Guns in the US

There was an ad before a YouTube video I watched earlier today,  unfortunately I didn't have the presence of mind to save the link -- I think it's safe to assume that they would have already paid for the advertising, that they didn't (a.) throw up the ad after hearing about the shooting this morning, or (b.) have the ability to pull it from airing for a respectful period of time.  My point isn't that the ad was in poor taste.  Just that it exists. It was an ad for a company in California, that sells kits to assemble guns at home.  The ad featured (in fact, entirely consisted of) a man explaining that it's not illegal to buy the parts of a gun, even if you can't buy the gun itself, how to machine those parts to create the gun they're parts of, and in what ways you can avoid registering the gun.  Apparently, registration has to happen at the point where the gun is sold, at least in California, so if you make it yourself, nobody has to know that you own it.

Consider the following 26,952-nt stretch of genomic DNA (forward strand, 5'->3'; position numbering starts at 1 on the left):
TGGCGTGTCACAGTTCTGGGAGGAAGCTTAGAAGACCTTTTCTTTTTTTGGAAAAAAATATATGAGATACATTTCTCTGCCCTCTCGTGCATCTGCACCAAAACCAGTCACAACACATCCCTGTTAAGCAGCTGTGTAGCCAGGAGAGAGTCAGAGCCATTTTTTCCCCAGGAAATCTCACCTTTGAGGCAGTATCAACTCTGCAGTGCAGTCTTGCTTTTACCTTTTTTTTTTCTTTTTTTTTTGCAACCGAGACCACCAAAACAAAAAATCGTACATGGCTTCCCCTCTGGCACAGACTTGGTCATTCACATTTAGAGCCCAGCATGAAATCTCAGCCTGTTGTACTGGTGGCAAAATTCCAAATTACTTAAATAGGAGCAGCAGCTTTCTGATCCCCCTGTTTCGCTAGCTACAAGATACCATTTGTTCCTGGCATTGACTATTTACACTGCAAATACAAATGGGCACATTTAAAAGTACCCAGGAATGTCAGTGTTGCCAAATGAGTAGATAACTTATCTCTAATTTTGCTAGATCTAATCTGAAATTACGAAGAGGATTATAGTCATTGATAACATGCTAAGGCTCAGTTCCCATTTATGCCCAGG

It's not hard to qualify for a gun in the United States.  But apparently, that's not enough -- there are also companies whose business is helping people who don't qualify get around the law with loopholes, so they can have guns without letting anyone know.

I'm angry.

I'm angry because I know how many times in the next few weeks I'm going to hear people say that this couldn't have been prevented.  And because I know I'm going to hear that, even if guns were substantially more controlled, this kid would have gotten them anyway.  Or that he would have done just as much damage if he had some other weapon.

After the Aurora, CO shooting, PolitiFact responded to Facebook claims that the United States has the most gun violence in the world: